The energetics of biotin binding was determined with a VP-ITC (MicroCal™) Isothermal Titration Calorimeter. Measurements were performed at 25°C in degassed 50 mM NaPO4 buffer (pH 7.0) containing 100 mM NaCl. In order to calculate the enthalpies of binding (ΔH) for BBP-A and AVD, the cell used for measurements was filled with 30 μM protein solution. BTN, BSO or D-biotin sulfone (0.5 mM) was then added to the measurement cell using 15 equal volume injections (10 μl) and at 240 second intervals. The data were analysed with Origin 7.0 software using the "One Set of Sites" method. The titration curve (heat change μcal/injection) resulting from the 15 injections was analysed by fitting the data to a nonlinear least square curve. We only determined the enthalpy of binding from these experiments, since the estimation of binding constants directly from the data was impossible due to the tight binding.

In order to study the intrinsic fluorescence of the proteins, the emission spectra of bBBP-A and wtAVD in 50 mM NaPO4 buffer (pH 7.0) containing 650 mM NaCl were measured using a PerkinElmer LS55 spectrofluorometer and excitation at 280 nm (slit 2.5 nm). During the analysis, protein solutions (100 nM) were continuously mixed using an integrated magnetic stirrer and maintained at 25°C using a circulating water bath. The emission spectra were also measured after addition of 200 nM ligand (BTN or its oxidised forms) to the protein solutions.

Fluorescence spectroscopy was also used to measure the rate of protein-ligand dissociation. These experiments were made at 40°C in order to measure the dissociation events within an experimentally applicable timescale. Firstly, the emission intensity of bBBP-A or wtAVD (50 nM) was measured at 350 nm (slit 10 nm) in the presence of BTN, BSO or D-biotin sulfone (100 nM). Secondly, in order to detect and quantify the dissociation events, a 1000-fold molar excess (100 μM) of BTN (BSO in case of determination of BTN dissociation) was added to the samples and the measurements were recorded for 3600 seconds. The measured spectral properties of each protein-ligand complex (i.e. the emission intensity of the protein-ligand complex) were used to create a single-phase dissociation model, which was fitted to the data. For example, in the case of the dissociation of BSO from BBP-A and binding of BTN to BBP-A, the dissociation process was observed as a decrease in the emission intensity (Figure 11c). The decrease in the fluorescence signal obtained in the control measurement performed in the presence of a 1000 molar excess of BTN was corrected during data analysis.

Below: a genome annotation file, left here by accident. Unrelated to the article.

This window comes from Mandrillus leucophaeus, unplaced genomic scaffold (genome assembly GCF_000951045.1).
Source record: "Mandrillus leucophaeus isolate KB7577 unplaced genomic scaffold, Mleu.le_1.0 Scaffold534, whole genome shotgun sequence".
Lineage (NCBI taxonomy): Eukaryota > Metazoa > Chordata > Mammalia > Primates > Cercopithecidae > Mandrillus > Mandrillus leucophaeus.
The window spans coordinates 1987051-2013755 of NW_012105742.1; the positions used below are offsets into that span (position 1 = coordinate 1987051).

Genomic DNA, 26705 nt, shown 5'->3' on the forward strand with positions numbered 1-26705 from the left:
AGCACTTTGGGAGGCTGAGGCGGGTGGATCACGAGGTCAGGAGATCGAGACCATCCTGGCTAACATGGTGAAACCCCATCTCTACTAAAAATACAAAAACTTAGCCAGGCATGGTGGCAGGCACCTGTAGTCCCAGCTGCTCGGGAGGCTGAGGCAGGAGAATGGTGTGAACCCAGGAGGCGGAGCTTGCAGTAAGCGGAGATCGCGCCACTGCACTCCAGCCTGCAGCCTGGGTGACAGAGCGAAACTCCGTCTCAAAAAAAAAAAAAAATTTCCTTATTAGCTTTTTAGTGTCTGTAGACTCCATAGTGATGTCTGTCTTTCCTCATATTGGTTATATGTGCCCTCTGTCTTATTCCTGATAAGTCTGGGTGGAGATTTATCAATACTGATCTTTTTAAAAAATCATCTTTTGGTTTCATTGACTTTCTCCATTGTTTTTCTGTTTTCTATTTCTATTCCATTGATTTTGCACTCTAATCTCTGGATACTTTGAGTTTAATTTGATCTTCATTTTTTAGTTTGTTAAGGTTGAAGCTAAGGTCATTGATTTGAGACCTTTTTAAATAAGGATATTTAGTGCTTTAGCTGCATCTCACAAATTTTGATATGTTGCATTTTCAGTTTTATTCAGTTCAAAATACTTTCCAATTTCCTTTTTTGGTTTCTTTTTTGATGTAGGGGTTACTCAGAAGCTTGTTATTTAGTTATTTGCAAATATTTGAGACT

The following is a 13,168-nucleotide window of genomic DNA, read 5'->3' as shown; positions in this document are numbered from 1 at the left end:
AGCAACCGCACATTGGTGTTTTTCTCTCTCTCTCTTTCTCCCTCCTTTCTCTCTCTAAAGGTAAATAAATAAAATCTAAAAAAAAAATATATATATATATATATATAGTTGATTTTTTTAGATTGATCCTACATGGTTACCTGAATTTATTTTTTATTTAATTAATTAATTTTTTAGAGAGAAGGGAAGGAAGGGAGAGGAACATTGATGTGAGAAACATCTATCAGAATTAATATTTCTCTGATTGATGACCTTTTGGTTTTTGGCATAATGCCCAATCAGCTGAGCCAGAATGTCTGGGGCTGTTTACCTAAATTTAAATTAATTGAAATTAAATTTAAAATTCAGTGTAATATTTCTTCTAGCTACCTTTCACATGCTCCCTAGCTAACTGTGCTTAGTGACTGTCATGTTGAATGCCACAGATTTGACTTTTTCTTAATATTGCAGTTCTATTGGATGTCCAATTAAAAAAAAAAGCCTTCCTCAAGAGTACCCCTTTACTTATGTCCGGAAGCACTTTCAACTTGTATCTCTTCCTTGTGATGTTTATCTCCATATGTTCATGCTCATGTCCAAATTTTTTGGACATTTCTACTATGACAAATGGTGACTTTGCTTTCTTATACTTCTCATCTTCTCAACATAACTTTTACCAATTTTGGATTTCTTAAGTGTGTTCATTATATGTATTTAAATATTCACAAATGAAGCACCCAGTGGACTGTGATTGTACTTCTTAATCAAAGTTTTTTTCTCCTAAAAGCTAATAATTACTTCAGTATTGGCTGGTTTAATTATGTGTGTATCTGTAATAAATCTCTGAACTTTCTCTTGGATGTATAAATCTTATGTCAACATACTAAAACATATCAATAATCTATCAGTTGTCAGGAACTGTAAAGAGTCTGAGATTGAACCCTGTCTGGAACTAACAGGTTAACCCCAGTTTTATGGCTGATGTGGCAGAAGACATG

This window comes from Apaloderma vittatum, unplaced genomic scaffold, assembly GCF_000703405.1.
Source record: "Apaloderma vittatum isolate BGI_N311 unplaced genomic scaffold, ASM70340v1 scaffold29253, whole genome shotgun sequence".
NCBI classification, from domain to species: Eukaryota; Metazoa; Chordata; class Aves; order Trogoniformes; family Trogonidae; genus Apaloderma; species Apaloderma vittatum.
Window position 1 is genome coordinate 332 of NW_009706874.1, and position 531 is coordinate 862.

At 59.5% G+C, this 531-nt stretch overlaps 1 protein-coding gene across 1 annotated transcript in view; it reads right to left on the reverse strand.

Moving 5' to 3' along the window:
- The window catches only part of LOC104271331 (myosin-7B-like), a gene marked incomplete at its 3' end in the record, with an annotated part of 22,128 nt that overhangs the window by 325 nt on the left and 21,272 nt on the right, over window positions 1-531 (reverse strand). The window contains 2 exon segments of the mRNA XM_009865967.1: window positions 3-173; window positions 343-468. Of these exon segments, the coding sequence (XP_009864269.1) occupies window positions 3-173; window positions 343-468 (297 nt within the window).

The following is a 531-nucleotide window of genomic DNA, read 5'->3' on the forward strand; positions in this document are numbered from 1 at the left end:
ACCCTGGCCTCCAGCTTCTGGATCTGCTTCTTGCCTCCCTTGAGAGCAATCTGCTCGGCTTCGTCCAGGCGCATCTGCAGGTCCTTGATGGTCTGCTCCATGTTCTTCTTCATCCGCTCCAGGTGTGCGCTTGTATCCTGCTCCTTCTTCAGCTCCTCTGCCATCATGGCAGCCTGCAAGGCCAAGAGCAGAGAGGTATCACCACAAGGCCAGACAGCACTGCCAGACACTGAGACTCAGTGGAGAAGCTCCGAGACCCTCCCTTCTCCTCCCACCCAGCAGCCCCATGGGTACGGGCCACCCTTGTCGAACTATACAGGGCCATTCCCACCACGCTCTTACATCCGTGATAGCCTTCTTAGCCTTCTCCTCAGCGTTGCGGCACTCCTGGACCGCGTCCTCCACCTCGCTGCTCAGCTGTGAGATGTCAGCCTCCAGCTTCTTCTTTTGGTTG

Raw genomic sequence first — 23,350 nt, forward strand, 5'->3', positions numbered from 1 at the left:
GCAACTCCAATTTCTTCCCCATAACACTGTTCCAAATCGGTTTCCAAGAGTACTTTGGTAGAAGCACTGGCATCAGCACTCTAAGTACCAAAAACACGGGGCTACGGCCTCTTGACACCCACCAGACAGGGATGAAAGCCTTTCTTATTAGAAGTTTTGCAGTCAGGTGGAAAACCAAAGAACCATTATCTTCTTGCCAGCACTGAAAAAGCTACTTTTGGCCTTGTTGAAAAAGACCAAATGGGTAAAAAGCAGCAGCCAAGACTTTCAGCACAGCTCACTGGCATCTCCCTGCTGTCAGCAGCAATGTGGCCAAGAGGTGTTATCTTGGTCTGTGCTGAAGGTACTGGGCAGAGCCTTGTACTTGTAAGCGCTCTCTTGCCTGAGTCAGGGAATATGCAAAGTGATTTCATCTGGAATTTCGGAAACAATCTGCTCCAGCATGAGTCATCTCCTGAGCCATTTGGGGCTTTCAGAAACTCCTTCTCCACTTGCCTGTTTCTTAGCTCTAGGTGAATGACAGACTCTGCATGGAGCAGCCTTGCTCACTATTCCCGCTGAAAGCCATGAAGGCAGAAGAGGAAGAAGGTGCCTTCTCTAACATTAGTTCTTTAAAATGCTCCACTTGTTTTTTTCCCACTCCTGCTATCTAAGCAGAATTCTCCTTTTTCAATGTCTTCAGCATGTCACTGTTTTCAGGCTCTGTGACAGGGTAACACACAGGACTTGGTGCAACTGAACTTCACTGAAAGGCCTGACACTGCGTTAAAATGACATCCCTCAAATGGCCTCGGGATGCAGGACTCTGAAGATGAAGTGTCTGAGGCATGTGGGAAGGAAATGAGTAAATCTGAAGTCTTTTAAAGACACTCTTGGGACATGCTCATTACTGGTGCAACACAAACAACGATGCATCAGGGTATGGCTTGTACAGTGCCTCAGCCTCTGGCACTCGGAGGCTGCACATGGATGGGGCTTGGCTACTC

Deglycosylation analysis

The BBP-A protein produced in insect cells was treated with Endoglycosidase H (New England Biolabs) to see if it was glycosylated. Wild-type AVD was used as a control protein. Prior to treatment, the analysed proteins were denatured by boiling them in the presence of 2-mercaptoethanol and SDS. Deglycosylation was performed overnight at 37°C. The samples were then boiled and subjected to SDS-PAGE analysis followed by staining with Bio-Safe Coomassie (Bio-Rad).

Immunological analysis

The cross-reactivity of polyclonal AVD antibodies with BBP-A was studied using immunoblot and dot-blot analyses. The polyclonal rabbit antibodies TdaVIII [51] and an AVD antibody (University of Oulu, Finland) were used (dilution 1:5000) in Western blotting to analyse a 10 μg sample of BBP-A produced in E. coli. Three different amounts, 0.1, 1 and 10 μg of wtAVD, were used as controls in this experiment.

Dot-blot analysis was performed using only the TdaVIII antibody and 10 μg of BBP-A produced either in E. coli or in insect cells. AVD from chicken was used as a control (0.04–1.33 μg).

Crystallization and diffraction data collection